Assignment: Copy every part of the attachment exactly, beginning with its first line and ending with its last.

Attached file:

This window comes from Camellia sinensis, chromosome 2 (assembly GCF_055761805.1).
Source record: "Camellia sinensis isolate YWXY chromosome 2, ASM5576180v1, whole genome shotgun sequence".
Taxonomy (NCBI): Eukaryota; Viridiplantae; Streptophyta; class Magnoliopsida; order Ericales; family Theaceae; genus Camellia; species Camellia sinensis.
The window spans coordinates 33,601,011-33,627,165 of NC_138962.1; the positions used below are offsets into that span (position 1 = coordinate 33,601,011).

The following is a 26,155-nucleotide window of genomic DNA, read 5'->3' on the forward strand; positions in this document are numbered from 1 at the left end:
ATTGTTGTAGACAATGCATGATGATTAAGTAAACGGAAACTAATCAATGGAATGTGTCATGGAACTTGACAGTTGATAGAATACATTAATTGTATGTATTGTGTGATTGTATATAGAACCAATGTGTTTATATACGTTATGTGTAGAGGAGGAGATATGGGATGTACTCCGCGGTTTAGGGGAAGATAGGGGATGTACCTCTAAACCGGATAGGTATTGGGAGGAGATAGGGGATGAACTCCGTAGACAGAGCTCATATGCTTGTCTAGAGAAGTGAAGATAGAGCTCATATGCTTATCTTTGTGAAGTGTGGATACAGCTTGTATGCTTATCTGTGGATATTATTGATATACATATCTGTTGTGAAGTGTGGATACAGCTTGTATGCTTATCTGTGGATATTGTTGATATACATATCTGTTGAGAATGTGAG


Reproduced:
This window comes from Camellia sinensis, chromosome 2 (assembly GCF_055761805.1).
Source record: "Camellia sinensis isolate YWXY chromosome 2, ASM5576180v1, whole genome shotgun sequence".
Taxonomy (NCBI): Eukaryota; Viridiplantae; Streptophyta; class Magnoliopsida; order Ericales; family Theaceae; genus Camellia; species Camellia sinensis.
The window spans coordinates 33,601,011-33,627,165 of NC_138962.1; the positions used below are offsets into that span (position 1 = coordinate 33,601,011).

The following is a 26,155-nucleotide window of genomic DNA, read 5'->3' on the forward strand; positions in this document are numbered from 1 at the left end:
ATTGTTGTAGACAATGCATGATGATTAAGTAAACGGAAACTAATCAATGGAATGTGTCATGGAACTTGACAGTTGATAGAATACATTAATTGTATGTATTGTGTGATTGTATATAGAACCAATGTGTTTATATACGTTATGTGTAGAGGAGGAGATATGGGATGTACTCCGCGGTTTAGGGGAAGATAGGGGATGTACCTCTAAACCGGATAGGTATTGGGAGGAGATAGGGGATGAACTCCGTAGACAGAGCTCATATGCTTGTCTAGAGAAGTGAAGATAGAGCTCATATGCTTATCTTTGTGAAGTGTGGATACAGCTTGTATGCTTATCTGTGGATATTATTGATATACATATCTGTTGTGAAGTGTGGATACAGCTTGTATGCTTATCTGTGGATATTGTTGATATACATATCTGTTGAGAATGTGAG